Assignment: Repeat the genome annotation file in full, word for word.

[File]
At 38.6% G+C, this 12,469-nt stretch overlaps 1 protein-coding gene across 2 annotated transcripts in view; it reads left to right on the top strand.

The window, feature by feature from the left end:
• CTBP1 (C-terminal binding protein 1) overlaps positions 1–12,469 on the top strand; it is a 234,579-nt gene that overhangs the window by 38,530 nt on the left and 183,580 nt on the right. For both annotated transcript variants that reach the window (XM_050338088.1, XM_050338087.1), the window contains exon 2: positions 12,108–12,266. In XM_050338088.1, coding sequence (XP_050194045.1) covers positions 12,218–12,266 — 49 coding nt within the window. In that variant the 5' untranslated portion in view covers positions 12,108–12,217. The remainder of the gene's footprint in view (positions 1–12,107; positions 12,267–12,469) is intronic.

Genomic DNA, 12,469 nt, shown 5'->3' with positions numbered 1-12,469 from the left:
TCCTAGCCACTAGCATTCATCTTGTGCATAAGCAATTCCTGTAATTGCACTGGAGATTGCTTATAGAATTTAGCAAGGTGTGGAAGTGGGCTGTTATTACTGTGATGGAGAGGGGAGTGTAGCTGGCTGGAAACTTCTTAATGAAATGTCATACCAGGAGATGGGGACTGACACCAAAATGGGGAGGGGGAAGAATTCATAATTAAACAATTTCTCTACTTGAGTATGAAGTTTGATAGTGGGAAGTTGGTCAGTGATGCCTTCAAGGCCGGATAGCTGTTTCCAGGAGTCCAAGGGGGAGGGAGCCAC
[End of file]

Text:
At 38.6% G+C, this 12,469-nt stretch overlaps 1 protein-coding gene across 2 annotated transcripts in view; it reads left to right on the top strand.

The window, feature by feature from the left end:
• CTBP1 (C-terminal binding protein 1) overlaps positions 1–12,469 on the top strand; it is a 234,579-nt gene that overhangs the window by 38,530 nt on the left and 183,580 nt on the right. For both annotated transcript variants that reach the window (XM_050338088.1, XM_050338087.1), the window contains exon 2: positions 12,108–12,266. In XM_050338088.1, coding sequence (XP_050194045.1) covers positions 12,218–12,266 — 49 coding nt within the window. In that variant the 5' untranslated portion in view covers positions 12,108–12,217. The remainder of the gene's footprint in view (positions 1–12,107; positions 12,267–12,469) is intronic.

Genomic DNA, 12,469 nt, shown 5'->3' with positions numbered 1-12,469 from the left:
TCCTAGCCACTAGCATTCATCTTGTGCATAAGCAATTCCTGTAATTGCACTGGAGATTGCTTATAGAATTTAGCAAGGTGTGGAAGTGGGCTGTTATTACTGTGATGGAGAGGGGAGTGTAGCTGGCTGGAAACTTCTTAATGAAATGTCATACCAGGAGATGGGGACTGACACCAAAATGGGGAGGGGGAAGAATTCATAATTAAACAATTTCTCTACTTGAGTATGAAGTTTGATAGTGGGAAGTTGGTCAGTGATGCCTTCAAGGCCGGATAGCTGTTTCCAGGAGTCCAAGGGGGAGGGAGCCAC